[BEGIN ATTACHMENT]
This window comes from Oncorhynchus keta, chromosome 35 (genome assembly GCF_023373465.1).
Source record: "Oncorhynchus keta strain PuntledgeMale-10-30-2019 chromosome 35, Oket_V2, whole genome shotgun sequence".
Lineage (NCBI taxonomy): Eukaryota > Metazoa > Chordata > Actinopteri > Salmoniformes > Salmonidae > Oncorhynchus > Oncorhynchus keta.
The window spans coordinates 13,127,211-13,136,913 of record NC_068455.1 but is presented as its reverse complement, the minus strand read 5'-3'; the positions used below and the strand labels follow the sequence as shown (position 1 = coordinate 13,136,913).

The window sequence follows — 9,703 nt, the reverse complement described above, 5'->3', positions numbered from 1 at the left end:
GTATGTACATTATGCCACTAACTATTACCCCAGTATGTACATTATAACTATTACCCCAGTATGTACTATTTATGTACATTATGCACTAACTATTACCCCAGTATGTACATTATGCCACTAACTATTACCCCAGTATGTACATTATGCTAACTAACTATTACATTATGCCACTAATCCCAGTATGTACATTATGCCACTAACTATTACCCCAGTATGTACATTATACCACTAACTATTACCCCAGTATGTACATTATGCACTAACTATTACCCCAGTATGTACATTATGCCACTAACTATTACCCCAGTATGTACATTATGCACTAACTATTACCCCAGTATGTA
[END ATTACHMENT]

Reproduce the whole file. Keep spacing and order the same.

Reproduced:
This window comes from Oncorhynchus keta, chromosome 35 (genome assembly GCF_023373465.1).
Source record: "Oncorhynchus keta strain PuntledgeMale-10-30-2019 chromosome 35, Oket_V2, whole genome shotgun sequence".
Lineage (NCBI taxonomy): Eukaryota > Metazoa > Chordata > Actinopteri > Salmoniformes > Salmonidae > Oncorhynchus > Oncorhynchus keta.
The window spans coordinates 13,127,211-13,136,913 of record NC_068455.1 but is presented as its reverse complement, the minus strand read 5'-3'; the positions used below and the strand labels follow the sequence as shown (position 1 = coordinate 13,136,913).

The window sequence follows — 9,703 nt, the reverse complement described above, 5'->3', positions numbered from 1 at the left end:
GTATGTACATTATGCCACTAACTATTACCCCAGTATGTACATTATAACTATTACCCCAGTATGTACTATTTATGTACATTATGCACTAACTATTACCCCAGTATGTACATTATGCCACTAACTATTACCCCAGTATGTACATTATGCTAACTAACTATTACATTATGCCACTAATCCCAGTATGTACATTATGCCACTAACTATTACCCCAGTATGTACATTATACCACTAACTATTACCCCAGTATGTACATTATGCACTAACTATTACCCCAGTATGTACATTATGCCACTAACTATTACCCCAGTATGTACATTATGCACTAACTATTACCCCAGTATGTA